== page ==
Another example of the yuppie’s asexuality occurs in the curious language used in initial media descriptions of the yuppie. As in Janet Maslin’s words in the epigraph to this essay, the yuppie was at first presented as a strange animal — it is a “creature for our age,” “a mythological demographic beast,” or the “newest political creature” which belongs “on the endangered-species list.” Described here in a way that is more taxonomic than demographic, the yuppie was rarely portrayed as a human. Nor was the “creature for our age” shown as a friendly one. The first moment in Blue Steel when Eugene does seem interested in sex, he hires a prostitute and ends up murdering her, howling at the moon like a wolf as he clutches her blood-soaked dress. Later, after he hides the thug’s gun in Central Park and goes to retrieve it, the wolf motif is repeated. Forgetting exactly where he hid the gun, Hunt growls and digs at the roots of trees with his hands. Turner interrupts him, and he gives her a wild, animalistic look. Hunt’s beastly image extends the yuppie’s asexuality to metaphoric levels; the yuppie devil is nonhuman in its pursuits.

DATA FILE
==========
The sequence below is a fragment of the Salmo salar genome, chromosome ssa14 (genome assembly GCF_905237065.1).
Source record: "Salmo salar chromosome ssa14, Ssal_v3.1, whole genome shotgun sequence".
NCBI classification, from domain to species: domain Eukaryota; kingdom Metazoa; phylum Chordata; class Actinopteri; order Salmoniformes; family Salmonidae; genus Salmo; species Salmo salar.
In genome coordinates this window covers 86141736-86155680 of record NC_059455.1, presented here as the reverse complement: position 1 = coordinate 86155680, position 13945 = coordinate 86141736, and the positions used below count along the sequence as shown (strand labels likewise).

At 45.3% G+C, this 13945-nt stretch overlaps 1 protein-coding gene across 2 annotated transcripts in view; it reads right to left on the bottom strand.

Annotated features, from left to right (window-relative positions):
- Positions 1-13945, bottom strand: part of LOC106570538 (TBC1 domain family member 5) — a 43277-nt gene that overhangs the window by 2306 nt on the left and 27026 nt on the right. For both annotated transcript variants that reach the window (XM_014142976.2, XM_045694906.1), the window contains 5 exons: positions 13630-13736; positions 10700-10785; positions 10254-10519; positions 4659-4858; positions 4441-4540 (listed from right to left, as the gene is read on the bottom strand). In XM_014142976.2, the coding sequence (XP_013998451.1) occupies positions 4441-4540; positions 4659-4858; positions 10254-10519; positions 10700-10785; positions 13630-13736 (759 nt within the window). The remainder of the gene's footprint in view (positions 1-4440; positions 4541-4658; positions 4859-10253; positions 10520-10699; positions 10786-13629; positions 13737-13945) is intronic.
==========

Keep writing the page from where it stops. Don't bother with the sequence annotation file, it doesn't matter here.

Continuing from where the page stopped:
Such an image has transformed the yuppie’s original characterization. Like the jokes about the yuppie’s sex life, initial social representations of the yuppie in film and television were humorous in nature. Because it is a simple character to get — self-obsessed, pampered, eclectic, snobbish — the yuppie provided a comic foil to saner ways of living. In the popular television program Family Ties (1982-1989), Michael J. Fox stole the show by portraying Alex P. Keaton as a tie-wearing young Republican humorously out of step with his hippie parents’ values. In middle-class, everyman comedies like National Lampoon’s Christmas Vacation (dir. Jeremiah S. Chechik, U.S., 1989), Chevy Chase and Beverly D’Angelo play characters scorned by their yuppie next-door neighbors, whose perfect lifestyle, indicated by an elaborate stereo system, chic bedroom decor, and jogging routine, is turned upside down by the simple-hearted Griswolds. Played for laughs, these yuppie characters are ridiculed for their image-obsessions, illustrating to middle-class audiences the frivolity of pretentious aspirations and asking us to sympathize with the frustrated aims of the everyman.